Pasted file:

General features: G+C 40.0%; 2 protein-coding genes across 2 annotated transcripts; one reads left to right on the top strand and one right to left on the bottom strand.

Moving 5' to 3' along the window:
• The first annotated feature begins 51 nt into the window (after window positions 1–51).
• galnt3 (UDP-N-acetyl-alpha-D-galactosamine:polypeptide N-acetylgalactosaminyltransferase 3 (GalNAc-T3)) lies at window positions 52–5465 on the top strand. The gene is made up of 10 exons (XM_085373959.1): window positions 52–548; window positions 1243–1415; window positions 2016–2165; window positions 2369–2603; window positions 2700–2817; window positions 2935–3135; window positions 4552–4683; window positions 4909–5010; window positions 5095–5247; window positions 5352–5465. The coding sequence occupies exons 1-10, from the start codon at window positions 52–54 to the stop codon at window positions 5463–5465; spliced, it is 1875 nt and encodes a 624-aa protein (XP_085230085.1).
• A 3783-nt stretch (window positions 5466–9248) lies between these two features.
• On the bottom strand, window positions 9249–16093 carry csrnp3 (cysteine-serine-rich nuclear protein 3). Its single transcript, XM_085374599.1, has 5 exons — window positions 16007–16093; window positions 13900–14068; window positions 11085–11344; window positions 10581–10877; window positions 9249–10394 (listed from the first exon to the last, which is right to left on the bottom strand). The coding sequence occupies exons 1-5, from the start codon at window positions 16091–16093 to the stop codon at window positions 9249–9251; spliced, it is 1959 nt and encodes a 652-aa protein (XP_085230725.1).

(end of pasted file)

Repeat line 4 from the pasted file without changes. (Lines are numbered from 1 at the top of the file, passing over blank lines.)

• galnt3 (UDP-N-acetyl-alpha-D-galactosamine:polypeptide N-acetylgalactosaminyltransferase 3 (GalNAc-T3)) lies at window positions 52–5465 on the top strand. The gene is made up of 10 exons (XM_085373959.1): window positions 52–548; window positions 1243–1415; window positions 2016–2165; window positions 2369–2603; window positions 2700–2817; window positions 2935–3135; window positions 4552–4683; window positions 4909–5010; window positions 5095–5247; window positions 5352–5465. The coding sequence occupies exons 1-10, from the start codon at window positions 52–54 to the stop codon at window positions 5463–5465; spliced, it is 1875 nt and encodes a 624-aa protein (XP_085230085.1).